This group has a lot of work to do, both at the plumbing level and at the User Experience level. Making the Network and Sharing Center more accessible is what reviewers will focus on, but it’s equally important to iron out the remaining glitches in network performance (especially those that slow down file transfers while multimedia components are in operation).


Feature teams: User Interface Platform; Windows App Platform

Because I’m not a developer, I haven’t been paying much attention to this space lately. So, I’ll throw this category open to my dev-centric readers. What do you expect to see here?


Feature team: Internet Explorer (including IE 8 down-level)

Internet Explorer 8 is just about ready to go into a second beta and is probably feature-complete at this point. Although it’s integrated into the operating system, its development effort follows a parallel track and it should be done well before the rest of the OS is ready to ship. The biggest challenge for the IE group is to erase the perception that Microsoft’s browser is fundamentally less secure than its competitors. Tightening up the ActiveX security model should go a long way in that respect. I’ll have much more to say about IE8 when the next milestone release is available.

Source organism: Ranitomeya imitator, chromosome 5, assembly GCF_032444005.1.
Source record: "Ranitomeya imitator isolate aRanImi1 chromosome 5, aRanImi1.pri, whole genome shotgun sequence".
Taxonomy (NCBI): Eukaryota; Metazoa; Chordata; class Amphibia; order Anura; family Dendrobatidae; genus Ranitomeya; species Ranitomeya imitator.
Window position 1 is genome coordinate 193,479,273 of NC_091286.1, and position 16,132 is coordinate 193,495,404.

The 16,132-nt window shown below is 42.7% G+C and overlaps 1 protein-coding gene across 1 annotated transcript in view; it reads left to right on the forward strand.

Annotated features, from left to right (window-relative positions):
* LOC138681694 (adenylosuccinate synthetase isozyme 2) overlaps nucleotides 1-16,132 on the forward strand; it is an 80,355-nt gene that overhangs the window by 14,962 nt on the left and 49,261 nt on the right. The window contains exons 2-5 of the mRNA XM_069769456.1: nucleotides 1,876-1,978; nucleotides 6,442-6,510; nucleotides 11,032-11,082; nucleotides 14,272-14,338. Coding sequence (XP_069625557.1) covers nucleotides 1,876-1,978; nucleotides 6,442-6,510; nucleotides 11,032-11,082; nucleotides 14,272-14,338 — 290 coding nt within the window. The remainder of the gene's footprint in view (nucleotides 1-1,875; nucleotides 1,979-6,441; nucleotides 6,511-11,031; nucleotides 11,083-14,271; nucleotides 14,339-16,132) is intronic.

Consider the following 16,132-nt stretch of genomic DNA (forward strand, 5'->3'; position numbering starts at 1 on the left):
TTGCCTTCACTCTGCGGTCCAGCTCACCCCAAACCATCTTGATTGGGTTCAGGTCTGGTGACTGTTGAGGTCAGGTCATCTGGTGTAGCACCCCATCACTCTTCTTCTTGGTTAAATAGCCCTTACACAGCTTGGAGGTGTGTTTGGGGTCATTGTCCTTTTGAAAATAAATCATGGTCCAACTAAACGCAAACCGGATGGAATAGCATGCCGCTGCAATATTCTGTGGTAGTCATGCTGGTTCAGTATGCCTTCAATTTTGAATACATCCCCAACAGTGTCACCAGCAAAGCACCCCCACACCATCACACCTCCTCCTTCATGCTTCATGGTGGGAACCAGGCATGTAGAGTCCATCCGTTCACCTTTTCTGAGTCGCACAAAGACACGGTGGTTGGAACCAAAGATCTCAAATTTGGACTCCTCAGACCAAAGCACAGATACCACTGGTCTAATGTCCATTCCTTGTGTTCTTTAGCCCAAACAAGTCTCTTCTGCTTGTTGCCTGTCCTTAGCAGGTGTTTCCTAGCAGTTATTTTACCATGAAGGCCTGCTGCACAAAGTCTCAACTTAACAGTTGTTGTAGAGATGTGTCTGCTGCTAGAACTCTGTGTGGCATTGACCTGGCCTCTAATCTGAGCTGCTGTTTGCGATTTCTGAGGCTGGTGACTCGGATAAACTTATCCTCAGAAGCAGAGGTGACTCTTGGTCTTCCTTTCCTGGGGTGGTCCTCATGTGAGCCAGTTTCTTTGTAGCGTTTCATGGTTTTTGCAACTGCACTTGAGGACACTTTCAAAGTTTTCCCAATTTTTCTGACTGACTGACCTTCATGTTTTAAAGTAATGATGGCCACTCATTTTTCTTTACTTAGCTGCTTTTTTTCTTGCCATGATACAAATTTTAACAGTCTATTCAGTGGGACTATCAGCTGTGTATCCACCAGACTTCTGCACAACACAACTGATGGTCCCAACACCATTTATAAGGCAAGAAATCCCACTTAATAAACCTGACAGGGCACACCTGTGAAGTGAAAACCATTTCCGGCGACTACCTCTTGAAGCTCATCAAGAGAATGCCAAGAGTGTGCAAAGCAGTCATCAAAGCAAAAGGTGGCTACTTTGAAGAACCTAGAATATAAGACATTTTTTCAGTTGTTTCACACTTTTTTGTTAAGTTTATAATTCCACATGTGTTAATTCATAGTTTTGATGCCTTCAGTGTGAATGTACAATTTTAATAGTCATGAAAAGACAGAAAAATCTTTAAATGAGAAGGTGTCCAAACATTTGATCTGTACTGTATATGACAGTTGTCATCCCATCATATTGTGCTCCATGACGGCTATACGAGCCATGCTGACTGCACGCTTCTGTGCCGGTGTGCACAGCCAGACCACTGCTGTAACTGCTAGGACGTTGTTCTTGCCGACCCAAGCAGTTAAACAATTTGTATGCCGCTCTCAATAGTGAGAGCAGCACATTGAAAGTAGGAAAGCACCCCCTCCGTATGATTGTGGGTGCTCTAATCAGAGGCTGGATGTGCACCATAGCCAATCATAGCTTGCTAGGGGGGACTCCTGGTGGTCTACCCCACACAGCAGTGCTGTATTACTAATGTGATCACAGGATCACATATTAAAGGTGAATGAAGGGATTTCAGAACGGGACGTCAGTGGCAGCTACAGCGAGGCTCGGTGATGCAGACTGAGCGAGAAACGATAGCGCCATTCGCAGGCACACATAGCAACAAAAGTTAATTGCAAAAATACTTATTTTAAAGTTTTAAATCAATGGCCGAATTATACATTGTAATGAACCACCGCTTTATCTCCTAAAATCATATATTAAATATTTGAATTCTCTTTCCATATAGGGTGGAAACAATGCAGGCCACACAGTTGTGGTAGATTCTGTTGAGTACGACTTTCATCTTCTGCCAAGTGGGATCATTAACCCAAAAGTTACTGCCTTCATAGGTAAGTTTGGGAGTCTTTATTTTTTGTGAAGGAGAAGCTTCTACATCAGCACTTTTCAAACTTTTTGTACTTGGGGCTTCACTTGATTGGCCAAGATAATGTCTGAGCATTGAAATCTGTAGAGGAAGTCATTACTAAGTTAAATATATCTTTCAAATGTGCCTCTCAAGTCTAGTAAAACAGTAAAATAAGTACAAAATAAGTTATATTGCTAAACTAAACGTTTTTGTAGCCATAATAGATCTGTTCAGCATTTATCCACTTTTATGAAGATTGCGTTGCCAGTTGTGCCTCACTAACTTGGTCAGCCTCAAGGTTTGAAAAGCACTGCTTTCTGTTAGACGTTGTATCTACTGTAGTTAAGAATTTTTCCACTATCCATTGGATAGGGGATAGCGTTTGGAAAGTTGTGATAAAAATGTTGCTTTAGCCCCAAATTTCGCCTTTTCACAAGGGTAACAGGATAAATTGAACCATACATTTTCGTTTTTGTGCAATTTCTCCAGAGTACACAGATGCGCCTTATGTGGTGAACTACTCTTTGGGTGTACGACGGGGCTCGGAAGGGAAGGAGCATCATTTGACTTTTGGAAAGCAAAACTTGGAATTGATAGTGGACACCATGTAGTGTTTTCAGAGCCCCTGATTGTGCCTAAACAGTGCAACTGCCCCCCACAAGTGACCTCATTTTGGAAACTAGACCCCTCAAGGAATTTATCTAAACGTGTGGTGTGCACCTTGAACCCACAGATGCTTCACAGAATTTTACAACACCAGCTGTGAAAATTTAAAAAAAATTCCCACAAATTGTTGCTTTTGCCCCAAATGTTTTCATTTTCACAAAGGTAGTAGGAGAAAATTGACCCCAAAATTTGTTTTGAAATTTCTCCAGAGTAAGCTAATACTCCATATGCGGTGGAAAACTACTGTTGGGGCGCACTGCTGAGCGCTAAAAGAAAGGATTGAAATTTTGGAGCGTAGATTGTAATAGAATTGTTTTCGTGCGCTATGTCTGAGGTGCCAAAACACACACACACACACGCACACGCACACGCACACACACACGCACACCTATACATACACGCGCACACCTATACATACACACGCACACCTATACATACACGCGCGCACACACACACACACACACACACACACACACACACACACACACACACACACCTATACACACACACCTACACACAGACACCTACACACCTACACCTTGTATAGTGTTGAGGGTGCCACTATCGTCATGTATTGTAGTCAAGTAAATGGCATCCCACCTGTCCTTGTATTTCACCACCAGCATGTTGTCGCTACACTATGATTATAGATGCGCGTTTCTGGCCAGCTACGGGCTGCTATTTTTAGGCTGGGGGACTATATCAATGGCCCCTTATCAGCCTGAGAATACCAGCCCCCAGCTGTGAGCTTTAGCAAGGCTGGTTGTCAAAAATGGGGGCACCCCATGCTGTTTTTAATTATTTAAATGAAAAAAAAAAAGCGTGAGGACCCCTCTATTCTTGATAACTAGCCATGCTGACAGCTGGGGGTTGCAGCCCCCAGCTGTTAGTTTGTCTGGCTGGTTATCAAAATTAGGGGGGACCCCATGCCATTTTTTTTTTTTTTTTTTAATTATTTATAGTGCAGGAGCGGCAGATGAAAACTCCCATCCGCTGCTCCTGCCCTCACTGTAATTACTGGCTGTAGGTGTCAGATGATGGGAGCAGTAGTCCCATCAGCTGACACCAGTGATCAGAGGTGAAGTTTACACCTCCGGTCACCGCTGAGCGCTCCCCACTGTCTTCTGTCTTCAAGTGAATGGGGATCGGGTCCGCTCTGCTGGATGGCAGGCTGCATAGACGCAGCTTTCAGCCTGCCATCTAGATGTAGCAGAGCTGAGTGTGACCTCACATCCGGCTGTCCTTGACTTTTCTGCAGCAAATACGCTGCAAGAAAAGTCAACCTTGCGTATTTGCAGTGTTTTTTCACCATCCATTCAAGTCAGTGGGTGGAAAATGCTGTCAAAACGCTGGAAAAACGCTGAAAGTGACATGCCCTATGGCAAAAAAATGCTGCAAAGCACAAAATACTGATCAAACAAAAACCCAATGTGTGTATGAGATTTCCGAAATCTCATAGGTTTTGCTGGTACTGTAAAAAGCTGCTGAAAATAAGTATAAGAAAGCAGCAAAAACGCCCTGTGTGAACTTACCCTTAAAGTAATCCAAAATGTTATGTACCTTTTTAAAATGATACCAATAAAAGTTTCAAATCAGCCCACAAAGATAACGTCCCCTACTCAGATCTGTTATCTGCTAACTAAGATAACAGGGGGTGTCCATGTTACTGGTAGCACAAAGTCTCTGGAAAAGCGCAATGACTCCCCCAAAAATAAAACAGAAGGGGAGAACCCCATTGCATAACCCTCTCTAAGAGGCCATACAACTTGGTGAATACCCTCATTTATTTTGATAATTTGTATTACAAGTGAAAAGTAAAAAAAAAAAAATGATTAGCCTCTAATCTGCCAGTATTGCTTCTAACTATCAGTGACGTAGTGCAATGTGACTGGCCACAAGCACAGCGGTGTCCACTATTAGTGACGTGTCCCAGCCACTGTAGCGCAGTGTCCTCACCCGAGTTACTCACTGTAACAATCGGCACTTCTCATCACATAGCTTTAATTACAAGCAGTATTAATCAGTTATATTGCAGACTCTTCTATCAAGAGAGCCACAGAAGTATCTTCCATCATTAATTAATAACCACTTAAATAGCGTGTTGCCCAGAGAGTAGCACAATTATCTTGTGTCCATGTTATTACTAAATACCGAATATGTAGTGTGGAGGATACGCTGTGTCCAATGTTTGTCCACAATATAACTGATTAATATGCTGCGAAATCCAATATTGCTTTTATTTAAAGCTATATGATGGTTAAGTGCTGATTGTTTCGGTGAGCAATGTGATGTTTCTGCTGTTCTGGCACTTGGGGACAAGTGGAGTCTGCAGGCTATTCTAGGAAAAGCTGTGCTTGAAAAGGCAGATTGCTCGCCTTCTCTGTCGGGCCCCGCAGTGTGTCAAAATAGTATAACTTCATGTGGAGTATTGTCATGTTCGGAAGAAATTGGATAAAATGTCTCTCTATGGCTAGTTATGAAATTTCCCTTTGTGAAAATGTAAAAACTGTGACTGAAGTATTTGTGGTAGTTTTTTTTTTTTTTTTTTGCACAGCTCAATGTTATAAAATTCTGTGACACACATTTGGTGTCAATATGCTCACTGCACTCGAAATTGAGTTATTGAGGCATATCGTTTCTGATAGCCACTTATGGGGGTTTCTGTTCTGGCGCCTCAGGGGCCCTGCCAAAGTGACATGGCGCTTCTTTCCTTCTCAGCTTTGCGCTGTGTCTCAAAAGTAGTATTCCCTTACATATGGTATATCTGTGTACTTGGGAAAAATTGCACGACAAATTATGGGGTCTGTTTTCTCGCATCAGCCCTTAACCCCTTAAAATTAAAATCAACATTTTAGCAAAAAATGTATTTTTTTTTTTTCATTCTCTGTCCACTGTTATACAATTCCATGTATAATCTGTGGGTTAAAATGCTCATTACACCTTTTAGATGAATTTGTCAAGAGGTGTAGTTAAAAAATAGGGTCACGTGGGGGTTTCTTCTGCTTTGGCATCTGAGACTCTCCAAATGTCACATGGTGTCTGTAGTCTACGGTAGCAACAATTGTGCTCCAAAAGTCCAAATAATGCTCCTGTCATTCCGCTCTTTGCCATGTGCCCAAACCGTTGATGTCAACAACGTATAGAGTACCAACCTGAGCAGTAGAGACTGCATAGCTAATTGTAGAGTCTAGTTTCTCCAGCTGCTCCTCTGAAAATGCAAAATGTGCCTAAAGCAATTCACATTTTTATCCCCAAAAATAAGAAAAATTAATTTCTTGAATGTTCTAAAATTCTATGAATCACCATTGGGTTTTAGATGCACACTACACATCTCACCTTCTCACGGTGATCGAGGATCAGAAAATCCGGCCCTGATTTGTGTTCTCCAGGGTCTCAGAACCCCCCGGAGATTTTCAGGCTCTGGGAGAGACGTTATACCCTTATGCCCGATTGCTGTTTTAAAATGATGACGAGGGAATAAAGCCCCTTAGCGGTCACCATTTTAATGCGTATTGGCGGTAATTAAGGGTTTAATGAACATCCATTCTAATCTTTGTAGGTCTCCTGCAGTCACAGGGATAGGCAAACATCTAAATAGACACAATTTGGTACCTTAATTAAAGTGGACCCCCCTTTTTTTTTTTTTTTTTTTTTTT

Feature team: Media Center

The Media Center team owns one of the highest-profile consumer features in the product. Their challenge is walking the tightrope between satisfying the demands of a passionate and vocal enthusiast community and building a set of platform components that are stable enough to work like an appliance. As the controversy over the recent Media Center TV Feature Pack (previously codenamed “Fiji”) attests, there’s still plenty of work to do here.

Did I miss anything? Hit the Talkback button and let me know.

Topics: CXO, Microsoft, Operating Systems, Software, Windows

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  • Put more muscle in there